Chicken Assassin: Reloaded Review

It had to happen eventually, didn’t it? I mean, you’ve got virtually every genre of game under the sun on the Nintendo Switch: from open-world RPGS to visual novels, hidden object games and picross puzzlers, the Switch is a “come one, come all” kind of environment. Many people have been critical of Nintendo’s less-than-curated eShop, not only for poor navigation, but also content quality. We’re seeing some strange indie games cropping up at breakneck speed (though low quality games have existed since gaming began) and it was only a matter of time before the first clicker landed on the Switch. I can’t even say for certain if this is the first, but it’s the first time I’ve encountered one, and I’m certainly not thrilled with it. But, for fans of absurd, low-impact gaming (except incurring carpal tunnel), then you might be excited that Chicken Assassin: Reloaded is now on the Switch.

Mean McAllister is the name of the giant, anthropomorphic and extremely muscle-bound chicken main character, and that should be all you need to know, but wait, it gets better. Mean has a girlfriend named Candy, who is decidedly not a chicken, and she is kidnapped by a dude named Spritzel, who may or may not be a chicken (he looks like a dude, but anything’s possible). Mean, rather than call the cops or do something that doesn’t involve vigilante justice, decides to slaughter his way across the world in a quest to get Candy back. Of course, this isn’t going to be an easy journey: Mean McAllister needs to collect a ton of souls, because I guess that’s the currency Chicken Assassin’s use in this economy. Using souls, Mean can power up his strength, defense, buy new gear and ultimately outfit himself to become a massive, angry fowl and get his girl back.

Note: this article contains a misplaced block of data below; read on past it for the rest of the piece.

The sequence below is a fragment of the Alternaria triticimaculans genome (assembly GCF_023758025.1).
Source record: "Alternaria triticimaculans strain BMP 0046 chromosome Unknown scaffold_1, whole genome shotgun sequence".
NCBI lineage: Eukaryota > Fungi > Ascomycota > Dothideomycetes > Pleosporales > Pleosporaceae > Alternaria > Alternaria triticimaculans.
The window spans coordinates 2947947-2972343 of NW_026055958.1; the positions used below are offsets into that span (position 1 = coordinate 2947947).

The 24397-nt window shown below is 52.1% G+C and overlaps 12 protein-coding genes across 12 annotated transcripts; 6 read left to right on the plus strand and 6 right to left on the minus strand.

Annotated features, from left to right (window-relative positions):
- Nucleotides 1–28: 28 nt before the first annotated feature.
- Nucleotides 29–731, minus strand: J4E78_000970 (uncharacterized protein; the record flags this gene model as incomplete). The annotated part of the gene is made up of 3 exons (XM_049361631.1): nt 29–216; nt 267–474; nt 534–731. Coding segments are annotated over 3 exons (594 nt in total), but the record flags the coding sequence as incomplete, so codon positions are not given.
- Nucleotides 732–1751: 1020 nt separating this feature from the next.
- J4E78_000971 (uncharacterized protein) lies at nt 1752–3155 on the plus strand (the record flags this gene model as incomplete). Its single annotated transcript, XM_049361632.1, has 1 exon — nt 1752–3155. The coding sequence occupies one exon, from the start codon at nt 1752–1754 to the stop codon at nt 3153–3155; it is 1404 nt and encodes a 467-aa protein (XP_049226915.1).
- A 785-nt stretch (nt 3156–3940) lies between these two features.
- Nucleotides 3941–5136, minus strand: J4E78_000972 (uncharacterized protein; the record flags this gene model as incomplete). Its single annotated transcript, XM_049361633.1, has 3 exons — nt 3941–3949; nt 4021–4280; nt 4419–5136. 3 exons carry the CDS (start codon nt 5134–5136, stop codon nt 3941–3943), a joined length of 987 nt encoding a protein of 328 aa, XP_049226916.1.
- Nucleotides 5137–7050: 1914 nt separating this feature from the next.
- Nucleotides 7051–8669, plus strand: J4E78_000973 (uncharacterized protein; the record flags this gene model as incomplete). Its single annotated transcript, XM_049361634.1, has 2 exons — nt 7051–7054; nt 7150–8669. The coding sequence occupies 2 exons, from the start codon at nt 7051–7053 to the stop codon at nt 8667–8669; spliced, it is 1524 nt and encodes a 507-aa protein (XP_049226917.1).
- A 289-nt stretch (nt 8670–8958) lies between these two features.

On paper, this game sounds positively awesome. The variety of enemies is certainly interesting, from simple henchmen to corrupt police, deformed monstrosities and every brand of evil you could imagine. Mean’s quest brings him into proximity of a lot of different equipment, from necklaces and potions to boost his critical hits to offensive weapons, starting with simple fist wraps and moving up to obscene guns and swords. There are so many customization options to make your chicken look totally insane and different, starting with his large, white, ripped body and eventually adding every variant of pants, hats, and eyewear you could fathom. There’s a ton of items that get dropped, and most of them just exist to be sold for more souls, but that’s not a problem. Loot variety is the spice of life!